THE WORLD at large is not very different since gay couples began exchanging wedding vows in Massachusetts on May 17. But this vast cultural shift is rocking some private political worlds.
"My life has really changed," says state Senator Marian Walsh, who is running for reelection in a district that includes West Roxbury, Hyde Park, Roslindale, Dedham, Westwood, and Norwood.
Last March she voted against amending the state Constitution to ban gay marriage but permit civil unions. With that vote, Walsh crossed her church and angered constituents in a socially conservative district. The Massachusetts Catholic Conference distributed a scorecard, taking her and other Catholic legislators to task for their position. Walsh is running against Robert Joyce of Roslindale, a lawyer and registered Independent, whose campaign literature calls for voters to "join the grass-roots campaign to ensure self-government and defend traditional marriage."
The constitutional amendment requires a second round of votes from legislators before it goes before voters. That prospect seems less likely given new leadership in the House of Representatives. But the long-range political prospects for gay marriage in Massachusetts are far removed from the door-to-door politicking required of a candidate for state senator.
Walsh considers her vote against the constitutional amendment one of conscience, reached after much gut-checking and many conversations with constituents of diverse viewpoints. It was not an easy decision for a prolife woman with a classic Boston Irish Catholic upbringing. She grew up in West Roxbury and attended Ursuline Academy and Newton College of the Sacred Heart. She is also a graduate of the Harvard Divinity School and Suffolk University Law School. First elected to the House in 1988, Walsh has been a state senator since 1993.
She has taken controversial stands before, opposing state subsidies for the Boston Red Sox and New England Patriots and calling for the resignation of Cardinal Bernard Law in the wake of the clergy sexual abuse scandal. But this controversy is different, cutting to the core of religious and moral beliefs.
Once she came to view same-sex marriage through the prism of civil rights, Walsh decided she could not vote in favor of a constitutional amendment that would take rights away on the basis of sexual orientation. In an emotional speech to colleagues, she said: "Which constitutional right you know you enjoy do you want to give up?" Now Walsh finds herself explaining repeatedly to friends and neighbors why she voted as she did, up against a challenger who declares in a campaign flier, "Unlike Senator Walsh, I will defend your right to vote to define marriage in Massachusetts."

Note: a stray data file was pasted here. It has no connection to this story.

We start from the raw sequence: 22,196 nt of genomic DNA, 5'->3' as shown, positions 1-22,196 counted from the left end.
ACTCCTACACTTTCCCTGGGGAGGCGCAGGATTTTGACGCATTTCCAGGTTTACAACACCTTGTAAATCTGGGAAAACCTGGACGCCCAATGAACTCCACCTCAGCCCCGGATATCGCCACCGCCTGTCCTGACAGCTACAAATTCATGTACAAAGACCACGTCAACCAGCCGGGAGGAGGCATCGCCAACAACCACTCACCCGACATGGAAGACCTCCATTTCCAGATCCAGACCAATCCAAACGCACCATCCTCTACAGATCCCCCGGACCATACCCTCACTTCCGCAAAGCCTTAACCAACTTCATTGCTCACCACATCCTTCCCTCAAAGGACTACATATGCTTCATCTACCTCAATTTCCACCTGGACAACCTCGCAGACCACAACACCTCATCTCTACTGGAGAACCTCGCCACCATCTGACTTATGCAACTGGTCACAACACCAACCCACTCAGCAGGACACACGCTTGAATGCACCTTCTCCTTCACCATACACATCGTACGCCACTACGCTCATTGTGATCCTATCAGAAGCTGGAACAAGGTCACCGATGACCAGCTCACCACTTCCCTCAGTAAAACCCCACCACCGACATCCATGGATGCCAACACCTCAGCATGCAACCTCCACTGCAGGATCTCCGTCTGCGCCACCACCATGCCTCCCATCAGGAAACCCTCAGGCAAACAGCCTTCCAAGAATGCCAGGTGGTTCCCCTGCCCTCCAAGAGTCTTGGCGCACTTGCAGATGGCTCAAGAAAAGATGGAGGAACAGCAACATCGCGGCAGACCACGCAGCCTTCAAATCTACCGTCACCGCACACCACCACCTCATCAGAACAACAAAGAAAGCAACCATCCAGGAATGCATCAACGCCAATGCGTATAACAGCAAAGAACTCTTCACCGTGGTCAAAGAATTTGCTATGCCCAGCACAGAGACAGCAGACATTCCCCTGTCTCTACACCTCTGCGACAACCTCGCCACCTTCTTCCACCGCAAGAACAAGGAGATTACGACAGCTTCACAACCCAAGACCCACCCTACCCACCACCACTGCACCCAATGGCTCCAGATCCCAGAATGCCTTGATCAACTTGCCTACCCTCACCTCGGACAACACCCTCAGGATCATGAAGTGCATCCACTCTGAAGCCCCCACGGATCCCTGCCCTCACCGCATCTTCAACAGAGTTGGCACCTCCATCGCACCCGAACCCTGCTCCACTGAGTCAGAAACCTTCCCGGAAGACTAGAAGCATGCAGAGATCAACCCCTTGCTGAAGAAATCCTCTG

Her answer: She did not vote to take anyone's vote away. She voted, in a process stipulated by the Commonwealth's founding fathers, to preserve constitutional rights for all citizens. She is making the case constituent by constituent. Last weekend she sat on the front porch of a longtime supporter in Norwood. At the end of a lengthy discussion, the woman asked for house signs. It was one, small victory in a bigger battle that Walsh believes she can win but still might lose.
"When you don't vote the way people expect, people are disappointed, they feel let down, they feel a great loss. There is disappointment, anger, and confusion," she says. "I've done what I've done for all the right reasons. It has a cost. It should have a cost. I'm prepared to pay a cost."
The issue can cut both ways. On Sept. 17, Carl Sciortino, a political neophyte, beat state Representative Vincent P. Ciampa of Somerville in the Democratic primary for the 34th Middlesex District. Ciampa favors a constitutional ban on same-sex marriage. Sciortino, who is gay, won votes and campaign contributions from gay supporters, although the gay marriage ban was not the sole issue in this race.
West Roxbury is not Somerville. Walsh frequently comes across people arguing vehemently over gay marriage and the position she took. She says she understands the cultural divide. "For most people, even for people in the gay community, what happened was stunning," she says. "I am growing and learning. I think my constituents are, too. We are all muddling through."
She does not regret her position and will not change it if put again to a vote: "I am on a mission to protect the Constitution, to the best of my ability."
The voters will let her know soon enough whether her mission is theirs as well.
© Copyright 2004 Globe Newspaper Company.